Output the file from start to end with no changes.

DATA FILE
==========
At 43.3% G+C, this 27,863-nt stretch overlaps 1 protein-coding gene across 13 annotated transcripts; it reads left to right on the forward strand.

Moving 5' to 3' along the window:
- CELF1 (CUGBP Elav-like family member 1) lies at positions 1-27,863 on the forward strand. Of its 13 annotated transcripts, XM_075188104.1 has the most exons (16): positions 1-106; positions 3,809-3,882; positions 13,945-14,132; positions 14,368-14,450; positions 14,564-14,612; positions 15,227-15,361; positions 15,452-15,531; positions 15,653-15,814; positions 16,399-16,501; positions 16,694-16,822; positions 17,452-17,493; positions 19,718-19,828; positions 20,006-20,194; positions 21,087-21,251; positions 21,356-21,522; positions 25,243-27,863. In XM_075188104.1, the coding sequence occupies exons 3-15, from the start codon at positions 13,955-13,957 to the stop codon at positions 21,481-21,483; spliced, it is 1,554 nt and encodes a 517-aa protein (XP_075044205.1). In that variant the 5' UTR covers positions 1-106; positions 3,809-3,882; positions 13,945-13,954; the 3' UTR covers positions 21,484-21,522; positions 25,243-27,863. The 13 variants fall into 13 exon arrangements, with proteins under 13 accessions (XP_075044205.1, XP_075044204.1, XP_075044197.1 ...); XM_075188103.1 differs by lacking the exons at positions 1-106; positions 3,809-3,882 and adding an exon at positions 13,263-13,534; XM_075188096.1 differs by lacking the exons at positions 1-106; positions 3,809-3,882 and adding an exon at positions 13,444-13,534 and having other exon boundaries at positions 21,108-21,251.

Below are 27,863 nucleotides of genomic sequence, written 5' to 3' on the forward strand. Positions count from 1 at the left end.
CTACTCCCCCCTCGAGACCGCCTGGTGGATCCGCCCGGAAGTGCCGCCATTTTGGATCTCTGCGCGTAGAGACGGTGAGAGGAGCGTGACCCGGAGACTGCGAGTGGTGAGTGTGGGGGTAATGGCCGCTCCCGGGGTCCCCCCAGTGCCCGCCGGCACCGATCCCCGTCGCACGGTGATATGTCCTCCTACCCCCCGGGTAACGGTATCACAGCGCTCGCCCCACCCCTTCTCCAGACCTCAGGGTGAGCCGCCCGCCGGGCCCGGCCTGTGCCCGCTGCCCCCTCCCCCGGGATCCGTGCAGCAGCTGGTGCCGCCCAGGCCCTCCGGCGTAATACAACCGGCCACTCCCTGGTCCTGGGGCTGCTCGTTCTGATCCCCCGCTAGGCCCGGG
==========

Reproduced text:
At 43.3% G+C, this 27,863-nt stretch overlaps 1 protein-coding gene across 13 annotated transcripts; it reads left to right on the forward strand.

Moving 5' to 3' along the window:
- CELF1 (CUGBP Elav-like family member 1) lies at positions 1-27,863 on the forward strand. Of its 13 annotated transcripts, XM_075188104.1 has the most exons (16): positions 1-106; positions 3,809-3,882; positions 13,945-14,132; positions 14,368-14,450; positions 14,564-14,612; positions 15,227-15,361; positions 15,452-15,531; positions 15,653-15,814; positions 16,399-16,501; positions 16,694-16,822; positions 17,452-17,493; positions 19,718-19,828; positions 20,006-20,194; positions 21,087-21,251; positions 21,356-21,522; positions 25,243-27,863. In XM_075188104.1, the coding sequence occupies exons 3-15, from the start codon at positions 13,955-13,957 to the stop codon at positions 21,481-21,483; spliced, it is 1,554 nt and encodes a 517-aa protein (XP_075044205.1). In that variant the 5' UTR covers positions 1-106; positions 3,809-3,882; positions 13,945-13,954; the 3' UTR covers positions 21,484-21,522; positions 25,243-27,863. The 13 variants fall into 13 exon arrangements, with proteins under 13 accessions (XP_075044205.1, XP_075044204.1, XP_075044197.1 ...); XM_075188103.1 differs by lacking the exons at positions 1-106; positions 3,809-3,882 and adding an exon at positions 13,263-13,534; XM_075188096.1 differs by lacking the exons at positions 1-106; positions 3,809-3,882 and adding an exon at positions 13,444-13,534 and having other exon boundaries at positions 21,108-21,251.

Below are 27,863 nucleotides of genomic sequence, written 5' to 3' on the forward strand. Positions count from 1 at the left end.
CTACTCCCCCCTCGAGACCGCCTGGTGGATCCGCCCGGAAGTGCCGCCATTTTGGATCTCTGCGCGTAGAGACGGTGAGAGGAGCGTGACCCGGAGACTGCGAGTGGTGAGTGTGGGGGTAATGGCCGCTCCCGGGGTCCCCCCAGTGCCCGCCGGCACCGATCCCCGTCGCACGGTGATATGTCCTCCTACCCCCCGGGTAACGGTATCACAGCGCTCGCCCCACCCCTTCTCCAGACCTCAGGGTGAGCCGCCCGCCGGGCCCGGCCTGTGCCCGCTGCCCCCTCCCCCGGGATCCGTGCAGCAGCTGGTGCCGCCCAGGCCCTCCGGCGTAATACAACCGGCCACTCCCTGGTCCTGGGGCTGCTCGTTCTGATCCCCCGCTAGGCCCGGG